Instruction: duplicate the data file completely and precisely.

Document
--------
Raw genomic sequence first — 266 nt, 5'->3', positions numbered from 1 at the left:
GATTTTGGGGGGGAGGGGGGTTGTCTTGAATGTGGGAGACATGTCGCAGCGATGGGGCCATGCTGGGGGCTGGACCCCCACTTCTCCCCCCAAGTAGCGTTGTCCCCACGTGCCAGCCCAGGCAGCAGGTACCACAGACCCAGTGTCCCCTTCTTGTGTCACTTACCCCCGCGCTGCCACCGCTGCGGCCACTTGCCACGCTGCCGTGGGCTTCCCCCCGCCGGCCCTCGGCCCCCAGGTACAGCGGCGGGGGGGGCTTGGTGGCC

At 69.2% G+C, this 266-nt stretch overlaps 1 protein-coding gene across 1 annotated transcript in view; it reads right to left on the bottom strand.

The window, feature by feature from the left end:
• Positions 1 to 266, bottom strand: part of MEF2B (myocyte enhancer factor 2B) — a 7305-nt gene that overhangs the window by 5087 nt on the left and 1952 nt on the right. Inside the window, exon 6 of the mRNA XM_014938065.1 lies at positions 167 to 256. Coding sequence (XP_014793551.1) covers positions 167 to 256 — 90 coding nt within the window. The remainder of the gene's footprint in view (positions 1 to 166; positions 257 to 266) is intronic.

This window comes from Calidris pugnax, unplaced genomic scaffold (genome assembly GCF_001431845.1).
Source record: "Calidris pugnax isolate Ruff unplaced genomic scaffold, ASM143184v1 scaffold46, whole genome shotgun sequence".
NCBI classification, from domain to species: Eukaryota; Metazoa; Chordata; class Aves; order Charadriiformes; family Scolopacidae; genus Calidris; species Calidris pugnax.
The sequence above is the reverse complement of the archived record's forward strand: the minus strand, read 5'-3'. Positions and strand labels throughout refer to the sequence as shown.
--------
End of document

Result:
Raw genomic sequence first — 266 nt, 5'->3', positions numbered from 1 at the left:
GATTTTGGGGGGGAGGGGGGTTGTCTTGAATGTGGGAGACATGTCGCAGCGATGGGGCCATGCTGGGGGCTGGACCCCCACTTCTCCCCCCAAGTAGCGTTGTCCCCACGTGCCAGCCCAGGCAGCAGGTACCACAGACCCAGTGTCCCCTTCTTGTGTCACTTACCCCCGCGCTGCCACCGCTGCGGCCACTTGCCACGCTGCCGTGGGCTTCCCCCCGCCGGCCCTCGGCCCCCAGGTACAGCGGCGGGGGGGGCTTGGTGGCC

At 69.2% G+C, this 266-nt stretch overlaps 1 protein-coding gene across 1 annotated transcript in view; it reads right to left on the bottom strand.

The window, feature by feature from the left end:
• Positions 1 to 266, bottom strand: part of MEF2B (myocyte enhancer factor 2B) — a 7305-nt gene that overhangs the window by 5087 nt on the left and 1952 nt on the right. Inside the window, exon 6 of the mRNA XM_014938065.1 lies at positions 167 to 256. Coding sequence (XP_014793551.1) covers positions 167 to 256 — 90 coding nt within the window. The remainder of the gene's footprint in view (positions 1 to 166; positions 257 to 266) is intronic.

This window comes from Calidris pugnax, unplaced genomic scaffold (genome assembly GCF_001431845.1).
Source record: "Calidris pugnax isolate Ruff unplaced genomic scaffold, ASM143184v1 scaffold46, whole genome shotgun sequence".
NCBI classification, from domain to species: Eukaryota; Metazoa; Chordata; class Aves; order Charadriiformes; family Scolopacidae; genus Calidris; species Calidris pugnax.
The sequence above is the reverse complement of the archived record's forward strand: the minus strand, read 5'-3'. Positions and strand labels throughout refer to the sequence as shown.